Viviane Reding is a woman on a mission. She believes Europe’s major companies are run by an old boys’ network that excludes female colleagues from top jobs. And since Reding is the E.U. commissioner for justice, fundamental rights, and citizenship, she is in a position to do something about it. She has proposed a quota for all of the European Union’s publicly listed companies of 40-percent female board members by 2020. Currently, women account for only 12 percent.
The quota has divided the European Union. Most member countries have taken some measures to try to boost the number of female board members. But many feel this is a national matter and not an E.U. concern. In June, the Netherlands and nine other countries submitted a formal letter of objection.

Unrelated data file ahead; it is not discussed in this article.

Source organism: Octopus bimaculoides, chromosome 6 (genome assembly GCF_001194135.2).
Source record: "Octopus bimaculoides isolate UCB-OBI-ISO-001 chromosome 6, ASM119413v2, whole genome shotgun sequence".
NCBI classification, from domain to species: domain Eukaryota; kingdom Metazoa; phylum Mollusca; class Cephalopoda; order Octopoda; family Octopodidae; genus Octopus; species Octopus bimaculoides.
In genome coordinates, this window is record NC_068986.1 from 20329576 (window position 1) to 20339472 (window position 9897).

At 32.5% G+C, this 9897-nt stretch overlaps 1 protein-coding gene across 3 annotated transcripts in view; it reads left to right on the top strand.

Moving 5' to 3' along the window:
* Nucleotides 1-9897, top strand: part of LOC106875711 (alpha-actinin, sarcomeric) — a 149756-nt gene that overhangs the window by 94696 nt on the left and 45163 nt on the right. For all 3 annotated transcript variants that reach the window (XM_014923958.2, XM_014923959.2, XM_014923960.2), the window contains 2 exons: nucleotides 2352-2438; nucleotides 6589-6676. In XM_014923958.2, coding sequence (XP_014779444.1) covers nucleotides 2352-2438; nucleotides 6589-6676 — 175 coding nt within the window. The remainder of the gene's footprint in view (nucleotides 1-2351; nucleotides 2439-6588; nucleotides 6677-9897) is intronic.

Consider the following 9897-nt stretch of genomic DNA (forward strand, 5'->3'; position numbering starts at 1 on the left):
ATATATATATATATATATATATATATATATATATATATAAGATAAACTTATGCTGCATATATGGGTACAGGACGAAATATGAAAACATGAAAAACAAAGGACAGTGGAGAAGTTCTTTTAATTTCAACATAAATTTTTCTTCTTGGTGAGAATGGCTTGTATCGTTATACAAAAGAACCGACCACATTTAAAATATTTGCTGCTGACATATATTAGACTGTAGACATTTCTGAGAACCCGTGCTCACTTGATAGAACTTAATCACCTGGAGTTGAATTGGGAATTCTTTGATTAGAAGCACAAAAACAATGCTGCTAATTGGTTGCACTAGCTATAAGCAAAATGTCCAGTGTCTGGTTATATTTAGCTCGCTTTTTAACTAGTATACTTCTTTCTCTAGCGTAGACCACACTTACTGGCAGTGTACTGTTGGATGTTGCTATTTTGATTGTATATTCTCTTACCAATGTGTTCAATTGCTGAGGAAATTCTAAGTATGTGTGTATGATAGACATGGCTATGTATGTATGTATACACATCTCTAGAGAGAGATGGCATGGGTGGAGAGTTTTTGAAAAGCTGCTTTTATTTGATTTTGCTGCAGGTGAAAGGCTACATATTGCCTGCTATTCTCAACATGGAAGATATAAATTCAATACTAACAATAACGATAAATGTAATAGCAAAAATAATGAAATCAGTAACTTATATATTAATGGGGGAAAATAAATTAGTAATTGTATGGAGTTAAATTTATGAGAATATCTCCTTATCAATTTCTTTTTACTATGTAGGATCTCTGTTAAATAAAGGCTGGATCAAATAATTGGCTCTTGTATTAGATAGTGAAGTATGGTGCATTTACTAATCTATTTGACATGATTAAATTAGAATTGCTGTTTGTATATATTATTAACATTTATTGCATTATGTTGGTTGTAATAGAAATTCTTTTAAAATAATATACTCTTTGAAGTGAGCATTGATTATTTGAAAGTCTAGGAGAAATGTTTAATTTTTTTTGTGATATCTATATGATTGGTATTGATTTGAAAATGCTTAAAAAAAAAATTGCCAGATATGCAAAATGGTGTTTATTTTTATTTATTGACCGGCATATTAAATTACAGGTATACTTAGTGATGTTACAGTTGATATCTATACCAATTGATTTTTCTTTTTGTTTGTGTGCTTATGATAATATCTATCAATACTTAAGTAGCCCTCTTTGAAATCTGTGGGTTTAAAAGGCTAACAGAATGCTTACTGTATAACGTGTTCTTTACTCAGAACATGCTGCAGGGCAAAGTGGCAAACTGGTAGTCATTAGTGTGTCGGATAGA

For Commissioner Reding, the quota has been a multiyear crusade. In March 2011, she invited publicly listed companies to sign a voluntary pledge to make sure 30 percent of their board members are women by 2015 and to increase that to 40 percent in 2020. But the pledge wasn’t all that voluntary. She vowed that in a year’s time she would check whether companies were promoting enough women. “If this has happened by March 2012, I will congratulate the European business world. If it has not happened, you can count on my regulatory creativity,” she said.